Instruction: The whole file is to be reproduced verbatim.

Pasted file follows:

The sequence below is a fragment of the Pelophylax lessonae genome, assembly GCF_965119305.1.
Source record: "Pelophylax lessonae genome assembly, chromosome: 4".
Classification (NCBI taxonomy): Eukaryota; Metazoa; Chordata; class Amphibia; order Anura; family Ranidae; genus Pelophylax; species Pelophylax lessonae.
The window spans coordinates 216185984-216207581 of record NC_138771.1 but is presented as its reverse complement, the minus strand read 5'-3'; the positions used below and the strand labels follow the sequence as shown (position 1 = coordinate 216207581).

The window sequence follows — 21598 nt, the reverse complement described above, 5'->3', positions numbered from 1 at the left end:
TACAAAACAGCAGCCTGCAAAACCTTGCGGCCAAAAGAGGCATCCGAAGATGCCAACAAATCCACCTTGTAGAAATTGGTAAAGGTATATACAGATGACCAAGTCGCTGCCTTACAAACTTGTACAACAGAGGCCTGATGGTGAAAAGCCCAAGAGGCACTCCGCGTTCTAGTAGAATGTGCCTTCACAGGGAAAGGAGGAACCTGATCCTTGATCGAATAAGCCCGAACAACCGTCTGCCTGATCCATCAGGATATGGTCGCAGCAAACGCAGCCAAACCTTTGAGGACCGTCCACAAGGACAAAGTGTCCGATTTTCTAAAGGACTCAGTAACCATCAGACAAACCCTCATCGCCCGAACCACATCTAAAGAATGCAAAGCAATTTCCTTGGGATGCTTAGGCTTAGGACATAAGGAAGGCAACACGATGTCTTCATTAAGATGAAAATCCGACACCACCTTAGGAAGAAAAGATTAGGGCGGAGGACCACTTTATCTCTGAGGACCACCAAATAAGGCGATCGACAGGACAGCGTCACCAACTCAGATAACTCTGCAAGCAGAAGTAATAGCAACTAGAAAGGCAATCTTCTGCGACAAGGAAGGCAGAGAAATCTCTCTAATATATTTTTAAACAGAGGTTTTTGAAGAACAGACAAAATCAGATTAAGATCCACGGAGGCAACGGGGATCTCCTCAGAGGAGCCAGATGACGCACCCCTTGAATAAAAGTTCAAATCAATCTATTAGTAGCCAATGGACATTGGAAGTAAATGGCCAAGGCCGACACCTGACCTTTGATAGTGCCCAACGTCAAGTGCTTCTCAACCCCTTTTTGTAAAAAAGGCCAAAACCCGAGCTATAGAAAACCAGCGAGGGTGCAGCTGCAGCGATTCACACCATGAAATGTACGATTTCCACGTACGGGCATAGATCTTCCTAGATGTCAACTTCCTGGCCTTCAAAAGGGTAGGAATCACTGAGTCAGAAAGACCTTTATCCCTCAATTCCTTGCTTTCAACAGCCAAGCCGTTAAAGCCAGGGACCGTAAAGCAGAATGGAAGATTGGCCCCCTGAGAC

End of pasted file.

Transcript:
The sequence below is a fragment of the Pelophylax lessonae genome, assembly GCF_965119305.1.
Source record: "Pelophylax lessonae genome assembly, chromosome: 4".
Classification (NCBI taxonomy): Eukaryota; Metazoa; Chordata; class Amphibia; order Anura; family Ranidae; genus Pelophylax; species Pelophylax lessonae.
The window spans coordinates 216185984-216207581 of record NC_138771.1 but is presented as its reverse complement, the minus strand read 5'-3'; the positions used below and the strand labels follow the sequence as shown (position 1 = coordinate 216207581).

The window sequence follows — 21598 nt, the reverse complement described above, 5'->3', positions numbered from 1 at the left end:
TACAAAACAGCAGCCTGCAAAACCTTGCGGCCAAAAGAGGCATCCGAAGATGCCAACAAATCCACCTTGTAGAAATTGGTAAAGGTATATACAGATGACCAAGTCGCTGCCTTACAAACTTGTACAACAGAGGCCTGATGGTGAAAAGCCCAAGAGGCACTCCGCGTTCTAGTAGAATGTGCCTTCACAGGGAAAGGAGGAACCTGATCCTTGATCGAATAAGCCCGAACAACCGTCTGCCTGATCCATCAGGATATGGTCGCAGCAAACGCAGCCAAACCTTTGAGGACCGTCCACAAGGACAAAGTGTCCGATTTTCTAAAGGACTCAGTAACCATCAGACAAACCCTCATCGCCCGAACCACATCTAAAGAATGCAAAGCAATTTCCTTGGGATGCTTAGGCTTAGGACATAAGGAAGGCAACACGATGTCTTCATTAAGATGAAAATCCGACACCACCTTAGGAAGAAAAGATTAGGGCGGAGGACCACTTTATCTCTGAGGACCACCAAATAAGGCGATCGACAGGACAGCGTCACCAACTCAGATAACTCTGCAAGCAGAAGTAATAGCAACTAGAAAGGCAATCTTCTGCGACAAGGAAGGCAGAGAAATCTCTCTAATATATTTTTAAACAGAGGTTTTTGAAGAACAGACAAAATCAGATTAAGATCCACGGAGGCAACGGGGATCTCCTCAGAGGAGCCAGATGACGCACCCCTTGAATAAAAGTTCAAATCAATCTATTAGTAGCCAATGGACATTGGAAGTAAATGGCCAAGGCCGACACCTGACCTTTGATAGTGCCCAACGTCAAGTGCTTCTCAACCCCTTTTTGTAAAAAAGGCCAAAACCCGAGCTATAGAAAACCAGCGAGGGTGCAGCTGCAGCGATTCACACCATGAAATGTACGATTTCCACGTACGGGCATAGATCTTCCTAGATGTCAACTTCCTGGCCTTCAAAAGGGTAGGAATCACTGAGTCAGAAAGACCTTTATCCCTCAATTCCTTGCTTTCAACAGCCAAGCCGTTAAAGCCAGGGACCGTAAAGCAGAATGGAAGATTGGCCCCCTGAGAC